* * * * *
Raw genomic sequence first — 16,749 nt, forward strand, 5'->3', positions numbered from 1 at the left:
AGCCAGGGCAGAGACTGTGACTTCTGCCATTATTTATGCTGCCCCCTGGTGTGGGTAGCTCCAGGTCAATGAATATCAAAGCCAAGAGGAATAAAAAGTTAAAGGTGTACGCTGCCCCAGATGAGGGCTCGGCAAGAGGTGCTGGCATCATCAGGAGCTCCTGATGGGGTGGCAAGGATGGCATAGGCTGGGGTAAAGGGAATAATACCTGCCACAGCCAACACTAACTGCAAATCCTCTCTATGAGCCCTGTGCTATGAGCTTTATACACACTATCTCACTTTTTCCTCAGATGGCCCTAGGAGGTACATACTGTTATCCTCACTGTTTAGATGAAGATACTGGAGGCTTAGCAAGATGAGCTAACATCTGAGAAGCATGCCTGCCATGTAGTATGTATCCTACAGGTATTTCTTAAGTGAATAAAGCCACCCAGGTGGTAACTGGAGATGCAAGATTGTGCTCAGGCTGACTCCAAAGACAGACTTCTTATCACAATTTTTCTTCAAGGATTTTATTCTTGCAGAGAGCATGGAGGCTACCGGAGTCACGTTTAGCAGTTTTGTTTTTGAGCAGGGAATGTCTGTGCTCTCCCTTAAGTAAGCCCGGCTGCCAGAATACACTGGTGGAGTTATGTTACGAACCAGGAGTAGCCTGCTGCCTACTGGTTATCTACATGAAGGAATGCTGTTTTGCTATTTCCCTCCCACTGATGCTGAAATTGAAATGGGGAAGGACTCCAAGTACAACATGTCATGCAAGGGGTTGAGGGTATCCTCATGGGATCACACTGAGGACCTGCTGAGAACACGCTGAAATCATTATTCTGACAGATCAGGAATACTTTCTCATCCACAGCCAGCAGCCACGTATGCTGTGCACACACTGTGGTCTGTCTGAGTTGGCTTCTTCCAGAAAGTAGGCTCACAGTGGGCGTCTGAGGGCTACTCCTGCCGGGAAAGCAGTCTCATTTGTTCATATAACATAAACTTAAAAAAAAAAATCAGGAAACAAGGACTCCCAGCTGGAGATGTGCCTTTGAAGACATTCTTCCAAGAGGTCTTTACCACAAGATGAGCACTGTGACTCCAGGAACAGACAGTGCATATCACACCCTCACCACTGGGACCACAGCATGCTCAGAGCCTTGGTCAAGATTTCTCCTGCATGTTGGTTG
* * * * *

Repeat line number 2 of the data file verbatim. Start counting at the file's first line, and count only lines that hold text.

AGCCAGGGCAGAGACTGTGACTTCTGCCATTATTTATGCTGCCCCCTGGTGTGGGTAGCTCCAGGTCAATGAATATCAAAGCCAAGAGGAATAAAAAGTTAAAGGTGTACGCTGCCCCAGATGAGGGCTCGGCAAGAGGTGCTGGCATCATCAGGAGCTCCTGATGGGGTGGCAAGGATGGCATAGGCTGGGGTAAAGGGAATAATACCTGCCACAGCCAACACTAACTGCAAATCCTCTCTATGAGCCCTGTGCTATGAGCTTTATACACACTATCTCACTTTTTCCTCAGATGGCCCTAGGAGGTACATACTGTTATCCTCACTGTTTAGATGAAGATACTGGAGGCTTAGCAAGATGAGCTAACATCTGAGAAGCATGCCTGCCATGTAGTATGTATCCTACAGGTATTTCTTAAGTGAATAAAGCCACCCAGGTGGTAACTGGAGATGCAAGATTGTGCTCAGGCTGACTCCAAAGACAGACTTCTTATCACAATTTTTCTTCAAGGATTTTATTCTTGCAGAGAGCATGGAGGCTACCGGAGTCACGTTTAGCAGTTTTGTTTTTGAGCAGGGAATGTCTGTGCTCTCCCTTAAGTAAGCCCGGCTGCCAGAATACACTGGTGGAGTTATGTTACGAACCAGGAGTAGCCTGCTGCCTACTGGTTATCTACATGAAGGAATGCTGTTTTGCTATTTCCCTCCCACTGATGCTGAAATTGAAATGGGGAAGGACTCCAAGTACAACATGTCATGCAAGGGGTTGAGGGTATCCTCATGGGATCACACTGAGGACCTGCTGAGAACACGCTGAAATCATTATTCTGACAGATCAGGAATACTTTCTCATCCACAGCCAGCAGCCACGTATGCTGTGCACACACTGTGGTCTGTCTGAGTTGGCTTCTTCCAGAAAGTAGGCTCACAGTGGGCGTCTGAGGGCTACTCCTGCCGGGAAAGCAGTCTCATTTGTTCATATAACATAAACTTAAAAAAAAAAATCAGGAAACAAGGACTCCCAGCTGGAGATGTGCCTTTGAAGACATTCTTCCAAGAGGTCTTTACCACAAGATGAGCACTGTGACTCCAGGAACAGACAGTGCATATCACACCCTCACCACTGGGACCACAGCATGCTCAGAGCCTTGGTCAAGATTTCTCCTGCATGTTGGTTG